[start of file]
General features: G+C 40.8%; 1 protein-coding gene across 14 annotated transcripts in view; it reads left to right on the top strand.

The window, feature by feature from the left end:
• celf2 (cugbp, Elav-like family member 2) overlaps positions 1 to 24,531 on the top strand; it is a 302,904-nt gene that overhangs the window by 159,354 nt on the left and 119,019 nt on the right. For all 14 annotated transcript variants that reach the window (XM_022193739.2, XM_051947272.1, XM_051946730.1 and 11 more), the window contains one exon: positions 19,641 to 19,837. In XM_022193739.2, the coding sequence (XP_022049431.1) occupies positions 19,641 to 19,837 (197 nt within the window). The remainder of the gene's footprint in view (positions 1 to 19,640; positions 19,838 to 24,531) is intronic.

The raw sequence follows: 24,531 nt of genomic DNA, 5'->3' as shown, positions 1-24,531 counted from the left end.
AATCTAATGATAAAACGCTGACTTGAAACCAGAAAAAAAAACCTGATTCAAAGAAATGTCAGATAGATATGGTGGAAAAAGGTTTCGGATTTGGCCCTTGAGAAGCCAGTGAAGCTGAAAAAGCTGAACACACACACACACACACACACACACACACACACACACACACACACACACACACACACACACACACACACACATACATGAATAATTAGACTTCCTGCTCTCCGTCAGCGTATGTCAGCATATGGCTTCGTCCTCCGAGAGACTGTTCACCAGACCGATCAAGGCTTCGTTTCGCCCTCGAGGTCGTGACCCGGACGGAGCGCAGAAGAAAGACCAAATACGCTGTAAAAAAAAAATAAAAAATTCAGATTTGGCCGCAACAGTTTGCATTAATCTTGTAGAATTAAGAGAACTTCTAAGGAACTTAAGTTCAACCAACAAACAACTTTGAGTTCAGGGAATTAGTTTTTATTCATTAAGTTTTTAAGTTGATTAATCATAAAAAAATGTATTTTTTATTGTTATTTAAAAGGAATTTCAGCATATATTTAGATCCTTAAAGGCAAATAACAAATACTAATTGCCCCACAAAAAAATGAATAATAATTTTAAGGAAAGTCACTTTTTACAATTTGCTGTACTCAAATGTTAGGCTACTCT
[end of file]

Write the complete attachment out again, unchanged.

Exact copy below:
General features: G+C 40.8%; 1 protein-coding gene across 14 annotated transcripts in view; it reads left to right on the top strand.

The window, feature by feature from the left end:
• celf2 (cugbp, Elav-like family member 2) overlaps positions 1 to 24,531 on the top strand; it is a 302,904-nt gene that overhangs the window by 159,354 nt on the left and 119,019 nt on the right. For all 14 annotated transcript variants that reach the window (XM_022193739.2, XM_051947272.1, XM_051946730.1 and 11 more), the window contains one exon: positions 19,641 to 19,837. In XM_022193739.2, the coding sequence (XP_022049431.1) occupies positions 19,641 to 19,837 (197 nt within the window). The remainder of the gene's footprint in view (positions 1 to 19,640; positions 19,838 to 24,531) is intronic.

The raw sequence follows: 24,531 nt of genomic DNA, 5'->3' as shown, positions 1-24,531 counted from the left end.
AATCTAATGATAAAACGCTGACTTGAAACCAGAAAAAAAAACCTGATTCAAAGAAATGTCAGATAGATATGGTGGAAAAAGGTTTCGGATTTGGCCCTTGAGAAGCCAGTGAAGCTGAAAAAGCTGAACACACACACACACACACACACACACACACACACACACACACACACACACACACACACACACACACACACACATACATGAATAATTAGACTTCCTGCTCTCCGTCAGCGTATGTCAGCATATGGCTTCGTCCTCCGAGAGACTGTTCACCAGACCGATCAAGGCTTCGTTTCGCCCTCGAGGTCGTGACCCGGACGGAGCGCAGAAGAAAGACCAAATACGCTGTAAAAAAAAAATAAAAAATTCAGATTTGGCCGCAACAGTTTGCATTAATCTTGTAGAATTAAGAGAACTTCTAAGGAACTTAAGTTCAACCAACAAACAACTTTGAGTTCAGGGAATTAGTTTTTATTCATTAAGTTTTTAAGTTGATTAATCATAAAAAAATGTATTTTTTATTGTTATTTAAAAGGAATTTCAGCATATATTTAGATCCTTAAAGGCAAATAACAAATACTAATTGCCCCACAAAAAAATGAATAATAATTTTAAGGAAAGTCACTTTTTACAATTTGCTGTACTCAAATGTTAGGCTACTCT